Dr. Walt Steiner, professor of biology, co-authored "Diverse DNA Sequence Motifs Activate Meiotic Recombination Hotspots Through a Common Chromatin Remodeling Pathway" in Genetics with colleagues from other institutions.
Here is the abstract:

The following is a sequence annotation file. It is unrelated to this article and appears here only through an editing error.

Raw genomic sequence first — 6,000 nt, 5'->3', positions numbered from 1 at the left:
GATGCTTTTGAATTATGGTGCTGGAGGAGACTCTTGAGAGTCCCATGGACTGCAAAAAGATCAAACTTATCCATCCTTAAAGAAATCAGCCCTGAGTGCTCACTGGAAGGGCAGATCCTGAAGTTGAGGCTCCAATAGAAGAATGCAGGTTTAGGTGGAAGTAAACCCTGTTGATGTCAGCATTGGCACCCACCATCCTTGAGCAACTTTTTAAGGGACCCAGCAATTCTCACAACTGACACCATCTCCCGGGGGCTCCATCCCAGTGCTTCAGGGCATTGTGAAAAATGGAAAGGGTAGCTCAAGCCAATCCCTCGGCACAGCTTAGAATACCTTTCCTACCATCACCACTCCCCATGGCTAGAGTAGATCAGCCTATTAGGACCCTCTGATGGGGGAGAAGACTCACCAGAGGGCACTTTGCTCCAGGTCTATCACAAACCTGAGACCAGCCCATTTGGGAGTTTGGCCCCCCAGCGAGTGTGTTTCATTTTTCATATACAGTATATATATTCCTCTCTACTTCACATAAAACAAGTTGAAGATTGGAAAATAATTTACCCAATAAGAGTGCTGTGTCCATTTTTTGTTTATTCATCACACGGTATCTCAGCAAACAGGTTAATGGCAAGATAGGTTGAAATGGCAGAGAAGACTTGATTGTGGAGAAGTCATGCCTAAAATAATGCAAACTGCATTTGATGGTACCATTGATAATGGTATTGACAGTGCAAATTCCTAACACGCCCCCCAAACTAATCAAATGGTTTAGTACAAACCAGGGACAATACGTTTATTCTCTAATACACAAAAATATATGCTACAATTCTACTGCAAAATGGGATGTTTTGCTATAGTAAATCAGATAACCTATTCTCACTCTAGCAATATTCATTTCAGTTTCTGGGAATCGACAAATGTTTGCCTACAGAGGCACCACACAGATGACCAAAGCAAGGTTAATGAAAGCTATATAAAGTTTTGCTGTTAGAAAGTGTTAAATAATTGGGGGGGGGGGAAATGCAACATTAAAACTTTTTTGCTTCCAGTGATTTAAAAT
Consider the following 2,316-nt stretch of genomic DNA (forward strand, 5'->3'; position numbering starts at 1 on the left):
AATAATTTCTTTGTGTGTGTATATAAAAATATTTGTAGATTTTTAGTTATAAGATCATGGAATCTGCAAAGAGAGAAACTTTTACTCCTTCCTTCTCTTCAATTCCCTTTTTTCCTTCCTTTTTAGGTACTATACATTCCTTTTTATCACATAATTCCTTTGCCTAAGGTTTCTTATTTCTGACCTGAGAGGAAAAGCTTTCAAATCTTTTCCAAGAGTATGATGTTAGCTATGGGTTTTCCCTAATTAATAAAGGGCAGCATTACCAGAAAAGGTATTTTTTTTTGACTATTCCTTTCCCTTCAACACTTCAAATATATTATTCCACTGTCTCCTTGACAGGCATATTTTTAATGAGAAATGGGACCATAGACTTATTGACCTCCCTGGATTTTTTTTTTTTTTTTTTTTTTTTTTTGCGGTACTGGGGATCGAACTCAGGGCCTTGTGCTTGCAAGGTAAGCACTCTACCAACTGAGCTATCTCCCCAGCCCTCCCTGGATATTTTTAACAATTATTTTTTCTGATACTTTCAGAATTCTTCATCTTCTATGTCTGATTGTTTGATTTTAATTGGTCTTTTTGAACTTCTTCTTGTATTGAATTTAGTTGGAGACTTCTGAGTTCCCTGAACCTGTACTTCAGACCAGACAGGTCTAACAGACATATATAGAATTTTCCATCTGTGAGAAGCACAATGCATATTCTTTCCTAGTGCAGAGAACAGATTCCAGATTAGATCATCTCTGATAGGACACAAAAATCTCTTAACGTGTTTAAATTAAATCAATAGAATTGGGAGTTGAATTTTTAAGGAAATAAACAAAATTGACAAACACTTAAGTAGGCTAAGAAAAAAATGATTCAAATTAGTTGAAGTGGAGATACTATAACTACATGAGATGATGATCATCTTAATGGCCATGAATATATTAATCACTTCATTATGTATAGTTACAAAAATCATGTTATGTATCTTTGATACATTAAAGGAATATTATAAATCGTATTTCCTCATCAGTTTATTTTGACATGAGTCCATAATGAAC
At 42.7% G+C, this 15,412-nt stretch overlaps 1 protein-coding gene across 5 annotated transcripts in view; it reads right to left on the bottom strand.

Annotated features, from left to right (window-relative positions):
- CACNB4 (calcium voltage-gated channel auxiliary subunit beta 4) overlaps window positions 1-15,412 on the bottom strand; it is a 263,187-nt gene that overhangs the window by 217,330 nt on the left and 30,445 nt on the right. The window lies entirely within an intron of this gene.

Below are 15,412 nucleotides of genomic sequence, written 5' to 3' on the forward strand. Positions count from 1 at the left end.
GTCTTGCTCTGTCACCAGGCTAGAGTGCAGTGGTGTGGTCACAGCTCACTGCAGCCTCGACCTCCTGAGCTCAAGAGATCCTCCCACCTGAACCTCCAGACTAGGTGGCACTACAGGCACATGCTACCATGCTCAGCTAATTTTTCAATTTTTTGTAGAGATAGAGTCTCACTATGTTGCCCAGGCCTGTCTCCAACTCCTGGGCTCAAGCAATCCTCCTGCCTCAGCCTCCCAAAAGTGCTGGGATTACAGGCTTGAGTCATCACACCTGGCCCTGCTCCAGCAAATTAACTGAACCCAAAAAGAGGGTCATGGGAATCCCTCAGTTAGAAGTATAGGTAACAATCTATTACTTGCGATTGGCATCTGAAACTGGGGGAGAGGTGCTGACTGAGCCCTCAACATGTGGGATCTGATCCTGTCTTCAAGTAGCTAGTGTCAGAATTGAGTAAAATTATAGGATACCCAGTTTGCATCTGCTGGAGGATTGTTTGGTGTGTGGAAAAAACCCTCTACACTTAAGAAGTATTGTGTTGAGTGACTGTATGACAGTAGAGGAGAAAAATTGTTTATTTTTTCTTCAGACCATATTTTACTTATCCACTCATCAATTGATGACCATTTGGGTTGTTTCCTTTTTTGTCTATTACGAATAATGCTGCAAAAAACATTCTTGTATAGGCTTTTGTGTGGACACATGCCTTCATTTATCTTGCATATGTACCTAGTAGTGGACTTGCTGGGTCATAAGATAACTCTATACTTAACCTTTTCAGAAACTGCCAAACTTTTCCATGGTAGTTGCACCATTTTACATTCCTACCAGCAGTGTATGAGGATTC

"In meiosis, multiple different DNA sequence motifs help to position homologous recombination at hotspots in the genome. How do the seemingly disparate cis-acting regulatory modules each promote locally the activity of the basal recombination machinery? We defined molecular mechanisms of action for five different hotspot-activating DNA motifs (M26, CCAAT, Oligo-C, 4095, 4156) located independently at the same site within the ade6 locus of the fission yeast Schizosaccharomyces pombe. Each motif promoted meiotic recombination (i.e., is active) within this context, and this activity required the respective binding proteins (transcription factors Atf1, Pcr1, Php2, Php3, Php5, Rst2). High-resolution analyses of chromatin structure by nucleosome scanning assays revealed that each motif triggers the displacement of nucleosomes surrounding the hotspot motif in meiosis. This chromatin remodeling required the respective sequence-specific binding proteins, was constitutive for two motifs, and was enhanced meiotically for three others. Hotspot activity of each motif strongly required the ATP-dependent chromatin remodeling enzyme Snf22 (Snf2/Swi2), with lesser dependence on Gcn5, Mst2 and Hrp3. These findings support a model in which most meiotic recombination hotspots are positioned by the binding of transcription factors to their respective DNA sites. The functional redundancy of multiple, sequence-specific protein-DNA complexes converges upon shared chromatin remodeling pathways that help provide the basal recombination machinery (Spo11/Rec12 complex) access to its DNA substrates within chromatin."